A preliminary test of Google Scholar as a source for citation data: A longitudinal study of Nobel prize winners

Anne-Wil Harzing*

*Corresponding author for this work

Research output: Contribution to journalArticleScientificpeer-review

Abstract

Most governmental research assessment exercises do not use citation data for the Social Sciences and Humanities as Web of Science or Scopus coverage in these disciplines is considered to be insufficient. We therefore assess to what extent Google Scholar can be used as an alternative source of citation data. In order to provide a credible alternative, Google Scholar needs to be stable over time, display comprehensive coverage, and provide non-biased comparisons across disciplines. This article assesses these conditions through a longitudinal study of 20 Nobel Prize winners in Chemistry, Economics, Medicine and Physics. Our results indicate that Google Scholar displays considerable stability over time. However, coverage for disciplines that have traditionally been poorly represented in Google Scholar (Chemistry and Physics) is increasing rapidly. Google Scholar’s coverage is also comprehensive; all of the 800 most cited publications by our Nobelists can be located in Google Scholar, although in four cases there are some problems with the results. Finally, we argue that Google Scholar might provide a less biased comparison across disciplines than the Web of Science. The use of Google Scholar might therefore redress the traditionally disadvantaged position of the Social Sciences in citation analysis.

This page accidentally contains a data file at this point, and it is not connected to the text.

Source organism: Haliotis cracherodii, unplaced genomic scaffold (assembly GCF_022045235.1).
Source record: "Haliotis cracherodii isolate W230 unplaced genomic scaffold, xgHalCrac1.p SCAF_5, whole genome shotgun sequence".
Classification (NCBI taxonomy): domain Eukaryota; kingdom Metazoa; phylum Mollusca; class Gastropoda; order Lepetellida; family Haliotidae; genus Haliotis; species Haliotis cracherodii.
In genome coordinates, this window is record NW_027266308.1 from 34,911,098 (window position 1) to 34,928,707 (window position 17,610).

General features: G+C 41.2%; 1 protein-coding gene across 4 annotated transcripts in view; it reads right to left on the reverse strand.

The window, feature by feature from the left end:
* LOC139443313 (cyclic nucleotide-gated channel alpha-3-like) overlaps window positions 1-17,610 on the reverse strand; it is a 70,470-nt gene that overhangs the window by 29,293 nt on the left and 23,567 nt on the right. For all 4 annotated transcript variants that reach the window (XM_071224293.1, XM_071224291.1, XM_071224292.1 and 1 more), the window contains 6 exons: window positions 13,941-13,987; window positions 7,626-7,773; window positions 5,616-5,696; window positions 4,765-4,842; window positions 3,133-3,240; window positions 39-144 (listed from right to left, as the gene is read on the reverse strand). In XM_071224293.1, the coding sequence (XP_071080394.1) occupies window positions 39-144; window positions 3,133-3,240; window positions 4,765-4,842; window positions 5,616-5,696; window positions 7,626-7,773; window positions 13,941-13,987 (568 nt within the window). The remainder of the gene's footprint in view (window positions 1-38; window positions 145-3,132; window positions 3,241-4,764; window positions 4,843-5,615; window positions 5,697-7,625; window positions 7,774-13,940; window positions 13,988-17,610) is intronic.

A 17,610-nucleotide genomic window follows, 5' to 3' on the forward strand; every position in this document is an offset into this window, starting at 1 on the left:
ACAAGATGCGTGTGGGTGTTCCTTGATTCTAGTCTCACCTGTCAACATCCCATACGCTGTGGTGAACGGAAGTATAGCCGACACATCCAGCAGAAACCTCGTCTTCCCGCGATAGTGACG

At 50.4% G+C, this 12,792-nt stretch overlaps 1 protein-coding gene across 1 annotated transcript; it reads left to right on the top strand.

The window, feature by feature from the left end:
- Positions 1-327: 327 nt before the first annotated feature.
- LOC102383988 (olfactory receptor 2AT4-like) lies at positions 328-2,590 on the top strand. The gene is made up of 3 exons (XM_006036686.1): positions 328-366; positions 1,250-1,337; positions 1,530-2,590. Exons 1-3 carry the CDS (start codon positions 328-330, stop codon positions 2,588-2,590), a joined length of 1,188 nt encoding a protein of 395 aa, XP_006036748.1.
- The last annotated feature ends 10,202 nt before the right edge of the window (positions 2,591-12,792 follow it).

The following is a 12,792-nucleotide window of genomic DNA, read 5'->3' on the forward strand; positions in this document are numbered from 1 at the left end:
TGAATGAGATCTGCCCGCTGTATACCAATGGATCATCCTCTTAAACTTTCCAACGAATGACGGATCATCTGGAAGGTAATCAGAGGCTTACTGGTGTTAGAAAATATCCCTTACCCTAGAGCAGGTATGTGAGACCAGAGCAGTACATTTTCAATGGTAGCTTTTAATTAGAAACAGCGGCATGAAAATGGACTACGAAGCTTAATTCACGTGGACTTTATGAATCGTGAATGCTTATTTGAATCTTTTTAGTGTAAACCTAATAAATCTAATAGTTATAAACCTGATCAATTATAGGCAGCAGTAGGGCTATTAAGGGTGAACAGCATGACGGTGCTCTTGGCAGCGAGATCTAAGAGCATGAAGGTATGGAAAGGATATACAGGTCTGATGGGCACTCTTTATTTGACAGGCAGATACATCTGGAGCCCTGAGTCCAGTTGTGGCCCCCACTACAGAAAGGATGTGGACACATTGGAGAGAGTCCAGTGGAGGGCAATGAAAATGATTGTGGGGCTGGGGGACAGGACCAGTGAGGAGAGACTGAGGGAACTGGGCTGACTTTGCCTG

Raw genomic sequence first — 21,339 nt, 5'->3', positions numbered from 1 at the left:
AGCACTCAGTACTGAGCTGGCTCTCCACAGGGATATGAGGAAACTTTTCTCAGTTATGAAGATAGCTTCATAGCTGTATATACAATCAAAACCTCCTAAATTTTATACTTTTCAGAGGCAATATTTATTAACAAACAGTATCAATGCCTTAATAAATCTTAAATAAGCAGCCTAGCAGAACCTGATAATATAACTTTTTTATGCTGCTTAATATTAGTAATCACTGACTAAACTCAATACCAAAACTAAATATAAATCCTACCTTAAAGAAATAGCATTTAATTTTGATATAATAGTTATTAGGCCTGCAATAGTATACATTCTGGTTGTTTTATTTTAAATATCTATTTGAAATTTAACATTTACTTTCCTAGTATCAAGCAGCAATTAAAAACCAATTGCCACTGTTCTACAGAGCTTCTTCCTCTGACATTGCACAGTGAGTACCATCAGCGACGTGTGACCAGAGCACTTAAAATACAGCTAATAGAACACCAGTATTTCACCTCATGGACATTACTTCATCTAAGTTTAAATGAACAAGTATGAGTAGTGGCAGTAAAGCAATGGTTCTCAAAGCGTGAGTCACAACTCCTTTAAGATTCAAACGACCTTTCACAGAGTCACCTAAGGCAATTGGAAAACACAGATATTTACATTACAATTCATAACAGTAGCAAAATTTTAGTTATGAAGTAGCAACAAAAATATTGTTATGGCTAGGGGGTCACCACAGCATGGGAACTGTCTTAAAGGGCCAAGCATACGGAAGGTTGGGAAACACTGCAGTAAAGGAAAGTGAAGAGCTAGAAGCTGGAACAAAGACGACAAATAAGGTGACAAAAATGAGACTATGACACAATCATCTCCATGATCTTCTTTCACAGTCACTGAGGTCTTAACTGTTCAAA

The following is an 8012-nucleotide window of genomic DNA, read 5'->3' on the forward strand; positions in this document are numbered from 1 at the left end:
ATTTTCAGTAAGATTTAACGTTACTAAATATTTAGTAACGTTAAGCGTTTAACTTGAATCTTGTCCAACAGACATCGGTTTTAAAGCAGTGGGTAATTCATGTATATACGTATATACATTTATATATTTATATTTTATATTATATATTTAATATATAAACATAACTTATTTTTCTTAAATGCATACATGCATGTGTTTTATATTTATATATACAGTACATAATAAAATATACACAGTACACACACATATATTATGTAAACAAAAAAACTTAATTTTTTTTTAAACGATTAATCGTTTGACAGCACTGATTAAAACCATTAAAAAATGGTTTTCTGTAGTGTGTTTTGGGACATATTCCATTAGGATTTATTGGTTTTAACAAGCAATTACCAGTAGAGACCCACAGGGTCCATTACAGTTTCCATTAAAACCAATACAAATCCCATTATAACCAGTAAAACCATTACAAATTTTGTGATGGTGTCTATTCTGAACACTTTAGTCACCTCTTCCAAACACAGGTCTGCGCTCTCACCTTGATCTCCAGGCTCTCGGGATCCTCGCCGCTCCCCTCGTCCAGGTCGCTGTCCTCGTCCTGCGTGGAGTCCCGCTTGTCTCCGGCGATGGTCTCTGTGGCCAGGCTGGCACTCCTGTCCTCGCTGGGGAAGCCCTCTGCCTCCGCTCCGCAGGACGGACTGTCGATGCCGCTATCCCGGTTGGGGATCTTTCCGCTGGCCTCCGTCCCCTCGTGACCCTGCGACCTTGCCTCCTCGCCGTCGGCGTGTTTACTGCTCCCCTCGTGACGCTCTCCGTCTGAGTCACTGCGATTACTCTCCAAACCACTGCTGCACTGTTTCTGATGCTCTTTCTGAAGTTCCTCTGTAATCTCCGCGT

Original languageEnglish
Pages (from-to)1057-1075
JournalScientometrics
Volume94
Issue number3
DOIs
Publication statusPublished - Mar 2013
Externally publishedYes

Keywords

  • Google Scholar
  • Web of science
  • Social sciences
  • Citation analysis
  • SOCIAL-SCIENCES
  • H-INDEX
  • WEB
  • COVERAGE
  • HUMANITIES
  • SCIENTISTS
  • SCOPUS

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